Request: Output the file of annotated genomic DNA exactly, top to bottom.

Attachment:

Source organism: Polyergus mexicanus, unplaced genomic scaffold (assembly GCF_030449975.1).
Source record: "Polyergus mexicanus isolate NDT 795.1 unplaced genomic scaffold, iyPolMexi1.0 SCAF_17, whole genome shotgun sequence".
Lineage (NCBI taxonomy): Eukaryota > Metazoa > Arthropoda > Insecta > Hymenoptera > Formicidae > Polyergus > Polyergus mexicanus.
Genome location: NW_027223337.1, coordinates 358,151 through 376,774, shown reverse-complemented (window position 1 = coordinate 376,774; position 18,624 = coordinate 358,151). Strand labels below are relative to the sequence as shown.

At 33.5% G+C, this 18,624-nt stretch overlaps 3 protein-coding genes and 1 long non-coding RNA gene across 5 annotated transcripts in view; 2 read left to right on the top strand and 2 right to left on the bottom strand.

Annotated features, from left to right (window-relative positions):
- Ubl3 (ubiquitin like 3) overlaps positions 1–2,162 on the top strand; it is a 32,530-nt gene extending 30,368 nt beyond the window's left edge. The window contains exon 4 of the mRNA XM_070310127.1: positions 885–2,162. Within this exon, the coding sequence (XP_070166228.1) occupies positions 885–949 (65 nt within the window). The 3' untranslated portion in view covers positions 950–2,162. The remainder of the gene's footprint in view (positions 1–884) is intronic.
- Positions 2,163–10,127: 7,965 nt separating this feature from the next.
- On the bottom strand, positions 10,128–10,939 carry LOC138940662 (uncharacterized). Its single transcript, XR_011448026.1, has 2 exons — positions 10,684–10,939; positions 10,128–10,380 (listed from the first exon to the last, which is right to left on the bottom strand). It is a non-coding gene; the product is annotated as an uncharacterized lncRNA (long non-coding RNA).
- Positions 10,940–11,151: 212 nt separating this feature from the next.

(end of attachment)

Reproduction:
Source organism: Polyergus mexicanus, unplaced genomic scaffold (assembly GCF_030449975.1).
Source record: "Polyergus mexicanus isolate NDT 795.1 unplaced genomic scaffold, iyPolMexi1.0 SCAF_17, whole genome shotgun sequence".
Lineage (NCBI taxonomy): Eukaryota > Metazoa > Arthropoda > Insecta > Hymenoptera > Formicidae > Polyergus > Polyergus mexicanus.
Genome location: NW_027223337.1, coordinates 358,151 through 376,774, shown reverse-complemented (window position 1 = coordinate 376,774; position 18,624 = coordinate 358,151). Strand labels below are relative to the sequence as shown.

At 33.5% G+C, this 18,624-nt stretch overlaps 3 protein-coding genes and 1 long non-coding RNA gene across 5 annotated transcripts in view; 2 read left to right on the top strand and 2 right to left on the bottom strand.

Annotated features, from left to right (window-relative positions):
- Ubl3 (ubiquitin like 3) overlaps positions 1–2,162 on the top strand; it is a 32,530-nt gene extending 30,368 nt beyond the window's left edge. The window contains exon 4 of the mRNA XM_070310127.1: positions 885–2,162. Within this exon, the coding sequence (XP_070166228.1) occupies positions 885–949 (65 nt within the window). The 3' untranslated portion in view covers positions 950–2,162. The remainder of the gene's footprint in view (positions 1–884) is intronic.
- Positions 2,163–10,127: 7,965 nt separating this feature from the next.
- On the bottom strand, positions 10,128–10,939 carry LOC138940662 (uncharacterized). Its single transcript, XR_011448026.1, has 2 exons — positions 10,684–10,939; positions 10,128–10,380 (listed from the first exon to the last, which is right to left on the bottom strand). It is a non-coding gene; the product is annotated as an uncharacterized lncRNA (long non-coding RNA).
- Positions 10,940–11,151: 212 nt separating this feature from the next.